Listen to the relaxing sound of the ocean washing over the small black pebbles and sand, which was once hot lava. Pick up a handful to admire the deep black color and interesting texture as you walk. However, swimming is not advised here due to the strong currents and dangerous shore break.

A strange feature of this beach park is the boat ramp leading into a small pond. This offered access to the ocean before the big lava flow, showing how much the eruption changed and expanded this park.


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Stroll Through a Japanese Garden

Next to Hilo Bay, off of the aptly named Banyan Drive, you can visit the largest ornamental Japanese garden outside Japan. Liliuokalani Gardens is a special place to wander along peaceful pathways, over koi ponds on red bridges, through iconic Japanese-style pagodas, and under massive Banyan trees. This is the perfect place to stretch your legs after your flight and entry to the garden is free.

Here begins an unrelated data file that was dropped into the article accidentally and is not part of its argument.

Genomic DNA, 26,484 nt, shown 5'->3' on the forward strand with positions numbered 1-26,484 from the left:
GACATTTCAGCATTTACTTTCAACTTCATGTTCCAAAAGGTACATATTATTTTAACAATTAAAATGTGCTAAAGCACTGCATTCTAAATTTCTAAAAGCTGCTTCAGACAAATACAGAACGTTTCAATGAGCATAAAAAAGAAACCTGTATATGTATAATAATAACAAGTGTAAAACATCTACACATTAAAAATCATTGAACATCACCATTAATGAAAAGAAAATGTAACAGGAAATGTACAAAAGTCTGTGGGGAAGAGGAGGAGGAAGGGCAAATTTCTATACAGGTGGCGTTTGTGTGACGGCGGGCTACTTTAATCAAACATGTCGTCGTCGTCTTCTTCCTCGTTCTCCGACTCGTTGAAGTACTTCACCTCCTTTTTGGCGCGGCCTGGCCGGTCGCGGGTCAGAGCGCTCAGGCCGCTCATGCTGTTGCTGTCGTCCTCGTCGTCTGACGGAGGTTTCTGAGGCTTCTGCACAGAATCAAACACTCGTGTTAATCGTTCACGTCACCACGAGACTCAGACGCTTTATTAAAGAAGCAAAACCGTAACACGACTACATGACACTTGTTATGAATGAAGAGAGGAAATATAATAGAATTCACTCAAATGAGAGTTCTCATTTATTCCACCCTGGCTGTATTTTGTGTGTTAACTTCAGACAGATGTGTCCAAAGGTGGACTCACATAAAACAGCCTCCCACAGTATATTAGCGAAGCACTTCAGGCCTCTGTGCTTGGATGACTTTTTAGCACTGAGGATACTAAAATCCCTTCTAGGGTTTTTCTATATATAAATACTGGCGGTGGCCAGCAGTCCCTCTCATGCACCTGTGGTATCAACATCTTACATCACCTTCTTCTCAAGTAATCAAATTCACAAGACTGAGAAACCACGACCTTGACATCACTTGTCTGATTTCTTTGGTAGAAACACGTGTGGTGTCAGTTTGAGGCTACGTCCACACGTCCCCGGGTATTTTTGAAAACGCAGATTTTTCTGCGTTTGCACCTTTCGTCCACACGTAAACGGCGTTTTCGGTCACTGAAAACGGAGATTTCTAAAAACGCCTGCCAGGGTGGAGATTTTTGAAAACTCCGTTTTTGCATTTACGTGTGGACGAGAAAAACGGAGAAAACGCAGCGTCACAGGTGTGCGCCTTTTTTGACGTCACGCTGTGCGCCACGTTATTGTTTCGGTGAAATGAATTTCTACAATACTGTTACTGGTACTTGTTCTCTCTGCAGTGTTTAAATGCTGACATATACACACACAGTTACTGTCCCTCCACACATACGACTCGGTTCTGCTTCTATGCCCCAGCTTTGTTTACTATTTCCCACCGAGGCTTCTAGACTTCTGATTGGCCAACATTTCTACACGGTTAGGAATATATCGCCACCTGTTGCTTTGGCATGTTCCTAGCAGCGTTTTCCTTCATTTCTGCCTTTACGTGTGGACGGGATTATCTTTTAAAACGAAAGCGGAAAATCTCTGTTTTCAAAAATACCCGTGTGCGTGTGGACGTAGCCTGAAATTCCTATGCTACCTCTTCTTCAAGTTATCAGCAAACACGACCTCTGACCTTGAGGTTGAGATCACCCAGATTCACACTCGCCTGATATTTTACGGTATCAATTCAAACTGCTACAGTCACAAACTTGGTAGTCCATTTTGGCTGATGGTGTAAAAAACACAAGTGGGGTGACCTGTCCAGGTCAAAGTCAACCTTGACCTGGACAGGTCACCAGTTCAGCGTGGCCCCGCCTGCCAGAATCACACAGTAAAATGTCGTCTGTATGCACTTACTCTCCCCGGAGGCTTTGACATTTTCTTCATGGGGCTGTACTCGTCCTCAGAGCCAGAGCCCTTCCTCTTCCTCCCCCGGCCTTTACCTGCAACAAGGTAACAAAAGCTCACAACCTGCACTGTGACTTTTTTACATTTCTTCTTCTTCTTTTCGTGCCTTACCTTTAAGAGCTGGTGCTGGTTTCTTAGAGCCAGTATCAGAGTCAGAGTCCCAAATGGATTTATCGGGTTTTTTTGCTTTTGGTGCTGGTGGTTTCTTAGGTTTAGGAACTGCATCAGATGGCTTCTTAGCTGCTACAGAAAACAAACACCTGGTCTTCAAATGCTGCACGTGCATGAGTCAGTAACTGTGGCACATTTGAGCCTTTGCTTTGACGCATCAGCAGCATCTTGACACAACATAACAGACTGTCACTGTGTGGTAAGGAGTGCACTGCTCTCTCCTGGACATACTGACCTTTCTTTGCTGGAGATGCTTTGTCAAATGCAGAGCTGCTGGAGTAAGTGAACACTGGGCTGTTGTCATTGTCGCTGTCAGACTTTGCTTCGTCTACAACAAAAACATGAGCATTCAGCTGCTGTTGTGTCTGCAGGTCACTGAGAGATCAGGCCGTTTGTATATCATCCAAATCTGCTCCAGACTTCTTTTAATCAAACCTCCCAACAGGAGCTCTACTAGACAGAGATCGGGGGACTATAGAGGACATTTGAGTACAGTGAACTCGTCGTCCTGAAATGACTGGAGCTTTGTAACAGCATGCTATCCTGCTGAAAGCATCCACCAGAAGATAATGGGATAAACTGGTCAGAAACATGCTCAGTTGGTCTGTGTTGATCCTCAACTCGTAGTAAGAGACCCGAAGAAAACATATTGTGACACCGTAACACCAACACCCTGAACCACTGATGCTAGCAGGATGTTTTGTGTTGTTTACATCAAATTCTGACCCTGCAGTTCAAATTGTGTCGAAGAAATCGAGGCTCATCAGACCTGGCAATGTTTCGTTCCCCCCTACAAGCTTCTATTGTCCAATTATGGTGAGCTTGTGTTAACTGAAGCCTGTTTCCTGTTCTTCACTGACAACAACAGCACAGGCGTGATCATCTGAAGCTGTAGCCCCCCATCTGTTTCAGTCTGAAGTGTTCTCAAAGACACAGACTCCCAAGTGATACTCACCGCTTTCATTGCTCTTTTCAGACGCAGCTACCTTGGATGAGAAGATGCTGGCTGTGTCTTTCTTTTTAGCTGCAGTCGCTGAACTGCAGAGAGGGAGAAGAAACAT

While there, don’t miss the chance to cross over the bridge to little Coconut Island. It’s a short loop walk but a fun place to people watch—with kids jumping off rocks into the ocean, families having picnics, and residents fishing.

INSIDER TIPGrab some super-fresh poke bowls from Suisan Fish Market to eat in the park, then take a slight detour on your walk to go by Alii Ice Co. for unique and delicious tropical fruit ice pops.


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Learn About Hawaiian Culture and History

Hilo has multiple museums offering a better understanding of Hawaii’s past and culture. The Lyman Museum is a popular option that boasts immersive educational exhibits that look into the history and culture of the “real Hawai’i.” You can also take a guided tour of the Mission House next door (an 1830s home for missionaries). It is $10 to visit both.

The ‘Imiloa Astronomy Center shares the importance of the night sky to early Polynesian navigators as well as modern Hawaiian wayfarers. Their wonderful Planetarium Programs are also included with the $19 admission ticket.